Where does the emission of a radioactive material directed at?

My intuition and background knowledge would firmly say that it is pointing at all directions outward of the atomic nucleus. But let's say we have an atomic nucleus undergoing alpha decay at the origin $$(0,0,0)$$ in an imaginary cartesian plane, what would be the angle of one specific helium atom at time $$t$$? Are there any experimental procedures or computations that may resolve this?

I guess encasing the radioactive material inside a sphere that can detect emission would do the trick, but are there any hypothesis or background info to possible relations such that it would "favor" one direction to another?

Furthermore, is it possible to "stop" the emission at a given direction? Not necessarily blocking the material such that the emissions at that plane are absorbed but directing the nucleus to emit in a certain direction.

• Positron emission ( medical PET scan) produces 2 gamma (?) emission in directly opposite directions . As I understand the only emissions counted are originating point of each of these pairs. Aug 3 at 18:46
• One can set up the situation where a nuclei in the lab frame is moving fast enough in a given direction that a decay product cannot propagate back in that direction. But that probably isn't what you were thinking. Aug 3 at 23:38

Without some external alignment mechanism, such as a strong magnetic field, there is no defined laboratory coordinate system which nuclei (or atoms) match. That means we don't know the atom's/nucleus's coordinate system (for simpicity I'll just use the word nucleus, but it could refer to a more complex system), and consequently the direction of emission of a single particle (massive or photonic) is meaningless to the lab and would look totally random.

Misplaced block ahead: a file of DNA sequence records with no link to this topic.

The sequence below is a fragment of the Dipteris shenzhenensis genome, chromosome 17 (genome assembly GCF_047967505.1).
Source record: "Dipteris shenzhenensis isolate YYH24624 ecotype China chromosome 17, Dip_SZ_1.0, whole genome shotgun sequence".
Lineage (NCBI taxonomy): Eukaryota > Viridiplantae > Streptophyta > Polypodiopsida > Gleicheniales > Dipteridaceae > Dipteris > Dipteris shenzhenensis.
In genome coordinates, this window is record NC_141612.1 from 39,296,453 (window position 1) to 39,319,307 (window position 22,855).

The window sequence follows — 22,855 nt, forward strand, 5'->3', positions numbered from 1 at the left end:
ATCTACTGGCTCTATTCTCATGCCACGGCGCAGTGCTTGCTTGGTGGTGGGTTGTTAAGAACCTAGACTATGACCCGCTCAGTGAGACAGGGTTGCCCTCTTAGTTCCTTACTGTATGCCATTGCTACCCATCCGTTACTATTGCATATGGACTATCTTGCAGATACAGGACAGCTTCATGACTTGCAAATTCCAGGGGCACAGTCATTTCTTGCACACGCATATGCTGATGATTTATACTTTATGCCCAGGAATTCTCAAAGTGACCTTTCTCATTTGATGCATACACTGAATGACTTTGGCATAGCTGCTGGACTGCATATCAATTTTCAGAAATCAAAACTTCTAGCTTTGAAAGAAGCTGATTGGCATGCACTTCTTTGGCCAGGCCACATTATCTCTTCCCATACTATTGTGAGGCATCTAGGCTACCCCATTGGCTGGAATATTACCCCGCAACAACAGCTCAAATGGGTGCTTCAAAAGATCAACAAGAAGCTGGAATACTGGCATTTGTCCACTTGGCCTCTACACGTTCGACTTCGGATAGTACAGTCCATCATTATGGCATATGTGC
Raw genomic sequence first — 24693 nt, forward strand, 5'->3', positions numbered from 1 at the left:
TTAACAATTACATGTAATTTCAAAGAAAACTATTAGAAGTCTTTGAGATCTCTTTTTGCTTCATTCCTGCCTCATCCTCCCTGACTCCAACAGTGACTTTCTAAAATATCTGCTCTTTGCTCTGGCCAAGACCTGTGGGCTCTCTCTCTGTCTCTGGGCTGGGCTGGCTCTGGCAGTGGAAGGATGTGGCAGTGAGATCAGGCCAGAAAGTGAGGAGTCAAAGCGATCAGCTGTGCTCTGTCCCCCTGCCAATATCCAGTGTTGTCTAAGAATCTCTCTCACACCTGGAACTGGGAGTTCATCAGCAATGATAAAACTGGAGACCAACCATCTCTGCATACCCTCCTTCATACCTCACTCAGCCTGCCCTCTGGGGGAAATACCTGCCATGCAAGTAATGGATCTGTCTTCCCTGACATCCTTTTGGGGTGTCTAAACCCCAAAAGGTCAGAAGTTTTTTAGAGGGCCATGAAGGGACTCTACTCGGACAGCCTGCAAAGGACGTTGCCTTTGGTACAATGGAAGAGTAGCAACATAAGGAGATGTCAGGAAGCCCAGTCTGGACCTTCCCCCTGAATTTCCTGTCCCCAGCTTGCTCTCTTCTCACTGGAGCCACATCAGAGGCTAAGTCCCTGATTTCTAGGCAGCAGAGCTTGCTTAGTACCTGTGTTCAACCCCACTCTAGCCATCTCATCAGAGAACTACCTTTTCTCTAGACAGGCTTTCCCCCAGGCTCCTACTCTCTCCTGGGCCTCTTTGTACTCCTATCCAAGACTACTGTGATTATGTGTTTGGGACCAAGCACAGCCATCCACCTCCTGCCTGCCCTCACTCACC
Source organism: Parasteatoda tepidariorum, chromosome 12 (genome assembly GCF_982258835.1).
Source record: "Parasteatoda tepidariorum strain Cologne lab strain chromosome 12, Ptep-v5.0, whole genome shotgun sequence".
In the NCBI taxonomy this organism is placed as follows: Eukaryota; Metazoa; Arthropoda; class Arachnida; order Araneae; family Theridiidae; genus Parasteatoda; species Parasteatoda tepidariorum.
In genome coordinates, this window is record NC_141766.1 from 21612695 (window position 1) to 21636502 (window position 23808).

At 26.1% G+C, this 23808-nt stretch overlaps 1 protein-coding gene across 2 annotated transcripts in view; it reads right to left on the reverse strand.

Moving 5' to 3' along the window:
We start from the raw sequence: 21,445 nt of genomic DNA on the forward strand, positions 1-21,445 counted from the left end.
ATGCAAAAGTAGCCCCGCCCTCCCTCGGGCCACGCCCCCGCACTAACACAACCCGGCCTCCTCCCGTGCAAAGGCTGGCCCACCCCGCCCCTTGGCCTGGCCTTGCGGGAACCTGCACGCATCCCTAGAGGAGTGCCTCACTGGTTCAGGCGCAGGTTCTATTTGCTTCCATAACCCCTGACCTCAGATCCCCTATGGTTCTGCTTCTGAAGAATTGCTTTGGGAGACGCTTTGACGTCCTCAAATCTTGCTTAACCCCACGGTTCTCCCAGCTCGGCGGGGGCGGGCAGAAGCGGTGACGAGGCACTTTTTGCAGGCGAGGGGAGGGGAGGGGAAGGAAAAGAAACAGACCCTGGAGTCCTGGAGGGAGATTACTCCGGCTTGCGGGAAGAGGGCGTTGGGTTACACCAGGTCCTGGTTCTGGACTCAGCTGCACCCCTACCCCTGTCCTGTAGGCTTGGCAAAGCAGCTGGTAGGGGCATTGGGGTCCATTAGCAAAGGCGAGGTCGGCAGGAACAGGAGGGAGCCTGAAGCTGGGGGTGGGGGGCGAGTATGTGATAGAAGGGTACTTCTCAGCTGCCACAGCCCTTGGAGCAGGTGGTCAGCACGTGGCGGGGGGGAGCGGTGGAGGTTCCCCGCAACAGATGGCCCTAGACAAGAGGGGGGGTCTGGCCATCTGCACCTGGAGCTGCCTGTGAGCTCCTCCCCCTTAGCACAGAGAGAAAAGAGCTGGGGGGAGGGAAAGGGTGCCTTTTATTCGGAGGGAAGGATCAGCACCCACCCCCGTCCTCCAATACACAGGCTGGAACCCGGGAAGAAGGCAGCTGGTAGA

To overcome this, we need to measure the relative direction of one emission which is coincident with another from the same nucleus. In other words, an $$\alpha$$ particle followed by a $$\gamma$$, or two $$\gamma$$ rays from one nucleus. In that case, we use the direction of one of the particles to establish the coordinate system of the nucleus relative to the laboratory (usually named the z-axis), then we know the direction of the other particle relative to the nucleus's coordinates.

If we do this enough times, with enough precision, we will get a distinct angular distribution (not random) of the second particle. Theoretically that relates to the quantum angular momentum of the second particle which can be related to several different nuclear model parameters, such as angular momentum change, shape of the nucleus, and nuclear particle interactions.

If we cool the nuclei to very low (millikelvin) temperatures, the nucleus of interest has a non-zero magnetic moment, and we apply a large (> 1 tesla) magnetic field, we can get a large enough population of nuclei which align with field. That way we can learn about the primary particle direction and don't need the coincidence method.

The question isn't a duplicate, but this description of an underrated classic paper is quite relevant.

That paper and your question discuss "s-wave" decays which have spherical symmetry. Decays which carry nonzero angular momentum can have nontrivial angular distributions from the "p-wave" and higher spherical harmonics. However the spherical symmetry is restored if the ensemble of decaying nuclei is unpolarized. You currently have another answer describing coincidence detection as a tool for identifying angular correlations in cascades of decays from a single nucleus whose initial polarization is unknown.

The weak interaction can also produce parity-violating angular distributions in decays from polarized samples. Parity-violating distributions are typically a small correction to a mostly-spherical distribution of decays, because the weak interaction is ... weak.